First off, I am not sure if Hernandez or Zerpa are going to get a whole lot of outings in the second half to make a major impact (even though I feel more confident about Zerpa going into 2023 than Hernandez at this point). As for Lynch and Heasley, injury issues will probably hold them back in the second half, which is a bit of a damper considering that they were the strongest starting pitchers of the bunch over the first few months of the year.

Hence, it comes down to Singer or Bubic, and while Bubic has been progressing and actively working on finding the right pitch mix, Singer has been doing a bit of the opposite. Here’s a look at Brady Singer’s changeup usage by month, according to Baseball Savant:

It’s really easy to sleep on Bubic right now, especially with his overall ERA near six.

And yet, there is a lot to like about what Bubic has shown over the past month, and it wouldn’t be surprising to see Royals fans feeling quite optimistic about Bubic’s outlook long-term in the Kansas City rotation at the conclusion of the 2022 season.

Bobby Witt, Jr. Will Win the AL Rookie of the Year

It’s been an interesting rookie campaign for Royals “wunderkind” Bobby Witt, Jr.

After posting a 54 wRC+ in April, he’s posted wRC+ marks of 128, 120, and 117 in May, June, and July, respectively, according to Fangraphs splits. He’s also hit 13 home runs over the past three months after hitting zero in April, which included this recent blast in Toronto off of Blue Jays ace Kevin Gausman:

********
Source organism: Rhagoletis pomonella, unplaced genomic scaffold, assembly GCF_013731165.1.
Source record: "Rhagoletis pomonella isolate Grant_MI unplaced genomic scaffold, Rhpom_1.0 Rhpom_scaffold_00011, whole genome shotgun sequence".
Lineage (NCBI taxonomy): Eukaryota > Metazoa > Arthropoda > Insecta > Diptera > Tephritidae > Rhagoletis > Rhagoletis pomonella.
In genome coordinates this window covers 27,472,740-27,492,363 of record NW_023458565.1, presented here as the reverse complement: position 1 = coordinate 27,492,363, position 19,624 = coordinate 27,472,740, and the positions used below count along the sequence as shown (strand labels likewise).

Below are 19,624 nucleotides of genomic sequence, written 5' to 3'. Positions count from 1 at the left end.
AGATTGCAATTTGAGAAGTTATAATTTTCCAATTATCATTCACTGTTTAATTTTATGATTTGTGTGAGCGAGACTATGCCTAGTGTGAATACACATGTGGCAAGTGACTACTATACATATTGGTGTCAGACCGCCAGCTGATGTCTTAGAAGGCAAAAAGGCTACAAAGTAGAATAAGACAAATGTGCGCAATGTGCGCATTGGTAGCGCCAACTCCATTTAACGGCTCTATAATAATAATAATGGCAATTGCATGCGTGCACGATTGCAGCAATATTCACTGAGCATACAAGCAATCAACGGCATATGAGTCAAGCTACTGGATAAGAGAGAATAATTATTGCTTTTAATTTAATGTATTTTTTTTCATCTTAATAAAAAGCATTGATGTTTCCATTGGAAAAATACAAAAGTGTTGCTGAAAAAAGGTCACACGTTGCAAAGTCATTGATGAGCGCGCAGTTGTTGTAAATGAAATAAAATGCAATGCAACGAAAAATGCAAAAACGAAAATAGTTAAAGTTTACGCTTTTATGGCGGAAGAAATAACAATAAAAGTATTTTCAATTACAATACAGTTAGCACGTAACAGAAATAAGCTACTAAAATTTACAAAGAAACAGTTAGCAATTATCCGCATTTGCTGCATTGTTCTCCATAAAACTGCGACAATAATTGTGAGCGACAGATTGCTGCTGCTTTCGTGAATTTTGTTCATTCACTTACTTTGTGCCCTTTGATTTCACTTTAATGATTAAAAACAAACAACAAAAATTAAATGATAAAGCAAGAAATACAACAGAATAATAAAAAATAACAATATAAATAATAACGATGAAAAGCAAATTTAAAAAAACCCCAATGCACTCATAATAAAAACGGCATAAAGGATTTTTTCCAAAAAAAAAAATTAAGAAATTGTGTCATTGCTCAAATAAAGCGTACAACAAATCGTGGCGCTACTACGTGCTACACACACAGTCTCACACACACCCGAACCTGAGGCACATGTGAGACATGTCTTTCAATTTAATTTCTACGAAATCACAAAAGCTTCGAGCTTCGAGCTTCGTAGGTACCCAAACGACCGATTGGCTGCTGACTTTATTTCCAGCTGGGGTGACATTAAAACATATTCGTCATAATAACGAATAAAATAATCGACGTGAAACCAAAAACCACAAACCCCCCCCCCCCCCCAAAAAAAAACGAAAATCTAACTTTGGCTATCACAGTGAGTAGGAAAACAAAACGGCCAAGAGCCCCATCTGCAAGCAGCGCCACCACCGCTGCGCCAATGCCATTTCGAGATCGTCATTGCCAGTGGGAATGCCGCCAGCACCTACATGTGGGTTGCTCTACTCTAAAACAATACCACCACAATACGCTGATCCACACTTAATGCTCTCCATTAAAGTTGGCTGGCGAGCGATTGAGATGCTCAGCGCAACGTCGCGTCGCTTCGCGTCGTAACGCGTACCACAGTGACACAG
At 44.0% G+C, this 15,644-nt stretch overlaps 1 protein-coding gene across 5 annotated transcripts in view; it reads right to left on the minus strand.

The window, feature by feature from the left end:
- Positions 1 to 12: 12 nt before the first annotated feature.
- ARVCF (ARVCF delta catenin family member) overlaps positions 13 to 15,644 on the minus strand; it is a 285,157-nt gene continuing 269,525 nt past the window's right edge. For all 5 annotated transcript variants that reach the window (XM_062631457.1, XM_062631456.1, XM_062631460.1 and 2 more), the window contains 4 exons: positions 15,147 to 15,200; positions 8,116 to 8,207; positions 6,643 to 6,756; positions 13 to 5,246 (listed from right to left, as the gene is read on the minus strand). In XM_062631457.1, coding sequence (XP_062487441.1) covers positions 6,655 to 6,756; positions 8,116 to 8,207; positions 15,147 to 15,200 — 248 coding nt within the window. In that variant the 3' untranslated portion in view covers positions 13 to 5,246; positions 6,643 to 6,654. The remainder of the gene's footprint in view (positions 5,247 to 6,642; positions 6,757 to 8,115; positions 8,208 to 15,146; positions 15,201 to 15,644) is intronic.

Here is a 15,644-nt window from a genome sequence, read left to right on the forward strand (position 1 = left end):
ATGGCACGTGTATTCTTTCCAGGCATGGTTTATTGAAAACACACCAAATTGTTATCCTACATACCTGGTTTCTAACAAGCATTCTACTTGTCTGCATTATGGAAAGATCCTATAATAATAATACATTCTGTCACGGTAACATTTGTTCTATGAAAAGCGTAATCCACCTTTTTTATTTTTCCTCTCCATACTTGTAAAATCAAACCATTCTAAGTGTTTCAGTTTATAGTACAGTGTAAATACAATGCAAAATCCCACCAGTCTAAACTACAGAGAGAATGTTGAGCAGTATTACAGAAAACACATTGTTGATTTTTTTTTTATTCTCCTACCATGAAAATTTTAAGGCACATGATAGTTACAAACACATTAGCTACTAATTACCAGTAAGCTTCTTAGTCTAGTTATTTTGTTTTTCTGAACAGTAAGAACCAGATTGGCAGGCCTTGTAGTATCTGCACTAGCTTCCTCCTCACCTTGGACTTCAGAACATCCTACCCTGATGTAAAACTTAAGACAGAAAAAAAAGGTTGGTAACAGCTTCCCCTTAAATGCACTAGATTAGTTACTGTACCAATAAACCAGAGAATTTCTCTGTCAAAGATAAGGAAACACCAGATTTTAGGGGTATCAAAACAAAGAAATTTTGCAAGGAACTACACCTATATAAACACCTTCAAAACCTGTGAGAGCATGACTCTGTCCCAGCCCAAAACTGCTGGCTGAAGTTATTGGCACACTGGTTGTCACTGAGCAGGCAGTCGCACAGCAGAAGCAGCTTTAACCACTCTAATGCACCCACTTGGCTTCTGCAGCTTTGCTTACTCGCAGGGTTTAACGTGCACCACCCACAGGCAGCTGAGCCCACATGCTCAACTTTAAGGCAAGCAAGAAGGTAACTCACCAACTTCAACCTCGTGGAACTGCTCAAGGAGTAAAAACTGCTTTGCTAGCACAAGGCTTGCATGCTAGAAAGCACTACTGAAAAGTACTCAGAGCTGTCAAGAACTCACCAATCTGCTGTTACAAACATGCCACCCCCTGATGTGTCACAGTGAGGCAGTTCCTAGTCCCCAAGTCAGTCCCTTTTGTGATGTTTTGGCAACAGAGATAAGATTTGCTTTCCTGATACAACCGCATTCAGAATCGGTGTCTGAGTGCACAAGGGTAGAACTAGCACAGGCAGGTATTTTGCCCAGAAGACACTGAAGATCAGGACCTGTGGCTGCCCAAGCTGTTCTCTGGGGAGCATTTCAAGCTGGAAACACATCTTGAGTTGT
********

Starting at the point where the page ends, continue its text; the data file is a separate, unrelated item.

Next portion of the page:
When it comes to the AL Rookie of the Year race, there is no question that Julio Rodriguez of the Mariners is the clear favorite for the award going into the second half. Here’s a look at how they stack against one another, according to Fangraphs.

As one can see, Rodriguez pretty much beats out Witt in nearly every offensive category in the first half. That being said, I think there are a couple of things going for Witt that will work to his advantage in the second half.

First off, while Rodriguez’s numbers are pretty impressive, he does benefit from a pretty high BABIP, which is 45 points higher than Witt’s. But, a concern for Rodriguez is his 26.8 percent K rate, which is 3.7 percent higher than Witt. It wouldn’t be surprising to see that if Rodriguez hits a cold streak, he could see a sharp decline, which in turn, could give some ground to Witt in the AL Rookie of the Year race.

Also, don’t forget that Rodriguez is coming off a sensational performance in the HR Derby this week in Los Angeles at Dodgers Stadium.

But as baseball fans have seen countless times before, many HR Derby performers who broke out during the All-Star week have followed that with cold performances, especially right out of the gate. It would not be surprising to see Rodriguez struggle a little after being so trusted in the limelight, especially while leading a Mariners club that has surged back into the AL Wild Card race.

Rodriguez will still have a solid year, and it will be the Mariners, not the Royals, who have that shot to make the postseason.

But, when it’s all said and done, it will be Witt, Jr. who will be sporting the hardware for AL Rookie of the Year, even if the Las Vegas odds may be against him for now.

Get your bets in now, Royals fans.

Witt, Jr. is ready to go on a run and turn national baseball heads in Kansas City’s direction in the next couple of months.

Photo Credit: Ed Zurga/Getty Images